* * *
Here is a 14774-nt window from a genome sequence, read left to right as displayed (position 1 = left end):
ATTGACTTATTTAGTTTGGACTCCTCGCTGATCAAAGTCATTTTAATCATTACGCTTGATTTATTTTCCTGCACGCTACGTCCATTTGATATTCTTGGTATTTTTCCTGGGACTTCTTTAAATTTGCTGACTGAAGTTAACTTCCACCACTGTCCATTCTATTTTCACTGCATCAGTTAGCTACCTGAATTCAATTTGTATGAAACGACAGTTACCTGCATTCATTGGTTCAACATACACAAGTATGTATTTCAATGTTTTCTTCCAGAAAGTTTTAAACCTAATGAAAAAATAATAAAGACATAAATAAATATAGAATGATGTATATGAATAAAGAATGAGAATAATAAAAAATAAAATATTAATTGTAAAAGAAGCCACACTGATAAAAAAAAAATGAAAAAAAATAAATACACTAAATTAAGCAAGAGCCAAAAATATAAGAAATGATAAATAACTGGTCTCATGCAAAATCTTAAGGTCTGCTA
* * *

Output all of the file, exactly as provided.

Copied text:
Here is a 14774-nt window from a genome sequence, read left to right as displayed (position 1 = left end):
ATTGACTTATTTAGTTTGGACTCCTCGCTGATCAAAGTCATTTTAATCATTACGCTTGATTTATTTTCCTGCACGCTACGTCCATTTGATATTCTTGGTATTTTTCCTGGGACTTCTTTAAATTTGCTGACTGAAGTTAACTTCCACCACTGTCCATTCTATTTTCACTGCATCAGTTAGCTACCTGAATTCAATTTGTATGAAACGACAGTTACCTGCATTCATTGGTTCAACATACACAAGTATGTATTTCAATGTTTTCTTCCAGAAAGTTTTAAACCTAATGAAAAAATAATAAAGACATAAATAAATATAGAATGATGTATATGAATAAAGAATGAGAATAATAAAAAATAAAATATTAATTGTAAAAGAAGCCACACTGATAAAAAAAAAATGAAAAAAAATAAATACACTAAATTAAGCAAGAGCCAAAAATATAAGAAATGATAAATAACTGGTCTCATGCAAAATCTTAAGGTCTGCTA